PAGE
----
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Evolution of India’s Climate Policy, Key Determinants, Vision

Context: India faced the dual challenges of sustaining rapid economic growth while addressing the global threat of climate change.

Evolution of India’s Climate Policy

  • Over-exploitation by the Developed World:
    • Climate change has reached a crisis stage due to the excessive, unsustainable production and consumption patterns of developed countries.
    • Although only 16% of the world’s population lives in high-income nations (such as the US and EU), they account for 74% of the excess resource use (from 1970 to 2017) that exceeds the fair share.
      • China has also exceeded its sustainability limit by 15% due to resource overuse.
    • High-income countries must reduce resource use by approximately 70% from existing levels to achieve sustainability.

Evolution of India’s Climate Policy

  • Resource Use by the Developing World:
    • Over the same period, 58 countries representing 3.6 billion people, including India, Indonesia, Pakistan, Nigeria, and Bangladesh, have remained within their sustainability limits.
  • Evolution of India’s Climate Policy:
    • Significant changes in the 1990s prompted the creation of new regulations in various fields, including the environment.
    • The 1992 Rio Summit led to the emergence of the United Nations Framework Convention on Climate Change (UNFCCC), the Convention on Biological Diversity (CBD), and Forest Principles.
    • Following Rio, the divisions of biodiversity and climate change in India’s former Ministry of Environment and Forests gradually emerged.
    • Since then, India’s climate policy has been clear, consistent, and coordinated.

Key Determinants of India’s Climate Policy

  • Disturbance in the Seasonal Cycle:
    • India’s civilization and economy have developed in harmony with the seasonal cycle.
    • In recent decades, climate change has disrupted this harmony by blurring the distinction between seasons, leading to increased unpredictability and negative consequences for nature and society.
  • Limited Land Resources:
    • India has a very low human-to-land ratio of 0.0021 sq km, which continues to decline.
    • This requires an understanding and integrated management of land and water to survive with this serious limitation.
  • Extreme Weather Events:
    • According to the Germanwatch Global Climate Risk Index 2020, India is the fifth most affected country by extreme weather events, a sharp rise from its 14th position in 2017.
    • By 2050, rising temperatures and shifting monsoon patterns could cost India 2.8% of its GDP and worsen living conditions for about half of the population (World Bank).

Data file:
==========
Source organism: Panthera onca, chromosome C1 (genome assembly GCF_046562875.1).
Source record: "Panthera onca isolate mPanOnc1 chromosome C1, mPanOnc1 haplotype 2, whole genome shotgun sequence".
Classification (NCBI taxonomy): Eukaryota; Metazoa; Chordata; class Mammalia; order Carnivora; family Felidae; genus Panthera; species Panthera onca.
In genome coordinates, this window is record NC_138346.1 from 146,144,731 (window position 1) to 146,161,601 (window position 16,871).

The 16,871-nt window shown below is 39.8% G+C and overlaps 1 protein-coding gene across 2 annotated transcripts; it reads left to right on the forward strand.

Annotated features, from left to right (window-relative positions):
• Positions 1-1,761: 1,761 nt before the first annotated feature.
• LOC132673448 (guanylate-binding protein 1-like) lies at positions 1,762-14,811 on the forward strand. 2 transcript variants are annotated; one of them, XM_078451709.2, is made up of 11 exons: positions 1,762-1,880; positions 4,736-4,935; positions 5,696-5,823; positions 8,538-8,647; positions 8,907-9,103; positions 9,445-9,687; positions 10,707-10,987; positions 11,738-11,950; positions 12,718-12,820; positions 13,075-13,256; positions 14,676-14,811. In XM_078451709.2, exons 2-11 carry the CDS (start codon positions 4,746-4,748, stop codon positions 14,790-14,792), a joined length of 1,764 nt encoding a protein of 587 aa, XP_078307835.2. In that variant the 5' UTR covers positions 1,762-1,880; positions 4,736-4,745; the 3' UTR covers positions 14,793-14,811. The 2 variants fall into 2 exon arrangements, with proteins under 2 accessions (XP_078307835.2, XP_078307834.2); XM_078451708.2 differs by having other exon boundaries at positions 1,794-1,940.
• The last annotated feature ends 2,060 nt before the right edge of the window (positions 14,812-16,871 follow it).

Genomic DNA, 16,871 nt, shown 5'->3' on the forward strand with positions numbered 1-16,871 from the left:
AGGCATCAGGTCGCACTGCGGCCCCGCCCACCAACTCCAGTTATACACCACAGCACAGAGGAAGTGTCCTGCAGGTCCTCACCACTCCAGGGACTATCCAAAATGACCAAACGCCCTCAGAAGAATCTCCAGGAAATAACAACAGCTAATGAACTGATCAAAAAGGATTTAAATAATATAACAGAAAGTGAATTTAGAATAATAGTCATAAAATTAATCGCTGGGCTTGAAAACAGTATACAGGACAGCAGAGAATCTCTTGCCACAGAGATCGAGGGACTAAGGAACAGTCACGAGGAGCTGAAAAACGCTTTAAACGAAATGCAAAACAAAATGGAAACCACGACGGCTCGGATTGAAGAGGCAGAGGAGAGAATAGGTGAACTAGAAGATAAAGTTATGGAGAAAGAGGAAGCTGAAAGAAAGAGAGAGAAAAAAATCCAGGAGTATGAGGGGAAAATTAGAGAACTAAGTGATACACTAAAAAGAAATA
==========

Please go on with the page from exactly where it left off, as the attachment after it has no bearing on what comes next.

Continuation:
• India’s Resolution:
    • The Ministry of Environment, Forest and Climate Change (MoEFCC) logo, “Nature Protects if She is Protected,” reflects India’s reverence and respect for nature and its focus on conservation.
    • Despite having historical cumulative emissions of less than 4% (1850-2019) and 1.9 tonnes of CO2 per capita emissions, India has committed to taking resolute domestic and international actions that benefit the planet.

Essentials of India’s Climate Policy

Vision of India’s Climate Policy

  • Inclusive Growth: Promoting comprehensive economic and social development.
  • Poverty Eradication: Aiming to eliminate poverty.
  • Declining Carbon Budget: Addressing the challenges of a decreasing carbon budget.
  • Adherence to UNFCCC Principles: Firmly following the foundational principles of the UNFCCC.
  • Climate-friendly Lifestyles: Encouraging sustainable and climate-friendly lifestyles.

Domestic Initiatives

  • National Action Plan on Climate Change (NAPCC) 2008:
    • Features eight missions that have laid the foundation for understanding and addressing climate change.
    • 34 Indian states and Union Territories have developed State Action Plans on Climate Change (SAPCCs) aligned with NAPCC objectives.
  • Adding Two More Cs to Climate Policy:
    • Confidence and Convenient Action: Reflects the slogan ‘Sabka Saath, Sabka Vikas, Sabka Vishwas, Sabka Prayaas’.
    • Examples:
      • The Leadership Group for Industry Transition (a collaboration between India and Sweden).
      • The ‘Lifestyle for Environment (LiFE)’ movement emphasises that convenient actions are essential.
    • Net Zero Commitment:
      • India supports the multilateral approach to achieve net zero emissions by 2070, as stated in its long-term low emissions development strategy submitted to the UNFCCC.
      • Successfully decoupling economic growth from greenhouse gas (GHG) emissions.
      • Reduced emission intensity of GDP by 33% from 2005 to 2019, despite having no binding mitigation obligations under the UNFCCC in the pre-2020 period.
    • Renewable Energy:
      • Solar energy capacity increased by over 26 times, and wind energy capacity more than doubled in the last decade.
      • India now ranks 5th globally in both installed wind and solar energy capacity, achieving a target of 40% installed electric capacity from non-fossil fuels in November 2021, nine years ahead of schedule.

Global Initiatives

  • CBDR-RC Principle: The Common but Differentiated Responsibilities and Respective Capabilities (CBDR-RC) principle was developed largely through Indian interventions at the Rio Summit in 1992.
  • Building Global Institutions: Establishing organisations such as the International Solar Alliance (ISA), the Coalition for Disaster Resilient Infrastructure (CDRI), and the Global Biofuels Alliance (GBA).

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